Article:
This comes at a time when a desperate need for more responsive government was a chief reason for the establishment, just in 2014, of a new political party, the AfD, which is the first hard-right, neonazi-in-all-but-name party to win elected office since World War II. But when it started it wasn’t about white supremacy – it was mainly just people frustrated that they had no say in decisions made at the European Union headquarters in Brussels, which is the exact problem of political representation the citizens’ forum was meant to address. But soon the AfD degenerated into extreme-right, Holocaust-denying, racist populist-nationalism.

Now we’ll never know if a citizens’ forum next to the parliament could have helped prevent this, thanks to, of all people, the Green, Left, and Social Democrat parties, who are the ones who have now finally killed off the plan once and for all.

Paris’ equivalent point is the Place de la Concorde, with its iconic obelisk. Washington’s is the crossing of the axes formed by the White House, Capitol, and Lincoln and Jefferson Memorials. Again an iconic obelisk.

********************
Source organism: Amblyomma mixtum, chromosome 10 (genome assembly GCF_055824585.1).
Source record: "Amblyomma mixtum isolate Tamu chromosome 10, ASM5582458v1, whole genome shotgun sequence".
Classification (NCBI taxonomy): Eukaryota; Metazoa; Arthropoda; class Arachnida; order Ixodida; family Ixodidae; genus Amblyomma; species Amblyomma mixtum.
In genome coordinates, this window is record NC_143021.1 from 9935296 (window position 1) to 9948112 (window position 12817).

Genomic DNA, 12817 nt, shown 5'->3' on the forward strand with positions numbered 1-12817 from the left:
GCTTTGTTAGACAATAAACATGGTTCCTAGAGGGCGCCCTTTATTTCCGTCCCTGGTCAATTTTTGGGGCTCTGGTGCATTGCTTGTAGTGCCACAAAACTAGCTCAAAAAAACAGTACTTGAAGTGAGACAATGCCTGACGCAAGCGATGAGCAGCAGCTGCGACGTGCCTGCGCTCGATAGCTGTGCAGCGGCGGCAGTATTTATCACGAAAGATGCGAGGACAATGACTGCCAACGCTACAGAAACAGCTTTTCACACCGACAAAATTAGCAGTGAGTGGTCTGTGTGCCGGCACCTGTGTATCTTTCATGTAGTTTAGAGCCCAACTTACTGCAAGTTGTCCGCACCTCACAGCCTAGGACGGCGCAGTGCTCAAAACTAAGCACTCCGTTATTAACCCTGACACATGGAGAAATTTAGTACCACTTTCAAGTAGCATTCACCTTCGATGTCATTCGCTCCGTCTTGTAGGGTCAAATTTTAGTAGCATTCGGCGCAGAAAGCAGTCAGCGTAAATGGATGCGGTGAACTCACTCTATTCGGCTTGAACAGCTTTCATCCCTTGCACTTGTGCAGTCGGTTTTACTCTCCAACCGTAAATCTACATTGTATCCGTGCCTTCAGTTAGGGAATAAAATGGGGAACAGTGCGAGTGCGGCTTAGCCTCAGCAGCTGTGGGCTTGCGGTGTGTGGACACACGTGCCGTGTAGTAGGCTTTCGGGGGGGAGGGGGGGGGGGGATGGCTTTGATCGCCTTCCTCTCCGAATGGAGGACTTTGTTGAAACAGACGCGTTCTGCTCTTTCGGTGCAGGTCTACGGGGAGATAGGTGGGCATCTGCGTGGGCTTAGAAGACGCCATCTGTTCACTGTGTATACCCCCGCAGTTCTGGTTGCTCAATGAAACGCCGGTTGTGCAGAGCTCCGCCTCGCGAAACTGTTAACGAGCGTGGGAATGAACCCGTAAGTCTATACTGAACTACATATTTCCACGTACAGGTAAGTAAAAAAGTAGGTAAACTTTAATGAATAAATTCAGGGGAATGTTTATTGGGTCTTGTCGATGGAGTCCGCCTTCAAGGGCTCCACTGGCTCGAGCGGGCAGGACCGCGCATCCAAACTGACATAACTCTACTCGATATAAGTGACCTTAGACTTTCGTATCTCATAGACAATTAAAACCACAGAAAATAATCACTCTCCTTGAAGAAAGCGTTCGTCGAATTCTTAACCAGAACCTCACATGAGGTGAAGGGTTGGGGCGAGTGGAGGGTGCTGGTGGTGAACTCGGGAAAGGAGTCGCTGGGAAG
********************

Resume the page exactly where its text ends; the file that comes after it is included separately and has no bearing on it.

The site is at the meeting point of the axes of the new government district and central train station, which all had to be built from scratch after West and East Germany reunited in 1990, and adjacent to the Reichstag from 1894, the only major federal building that wasn’t destroyed in World War II. Apart from the citizens’ forum, this colossal undertaking, called the Band des Bundes (Ribbon of the Republic) was mostly finished around 2006 (some buildings are still under construction, and they just plain gave up on ever finishing the train station at all because they wanted it to be open in time for the 2006 World Cup). The citizens’ forum at the central point was intended to have spaces for public cultural, educational and political offerings, probably restaurants, maybe entertainment, or a visitors’ center for the parliament and federal buildings.

Currently, a street runs through the site. It was never meant to be permanent; it was just a temporary bypass while a tunnel under the adjacent Tiergarten park was under construction. It was to be removed as soon as the tunnel was finished, to make room for the citizens’ forum  That was 13 years ago. Now the city of Berlin has decided to make the street permanent and officially cancel the plan for a forum.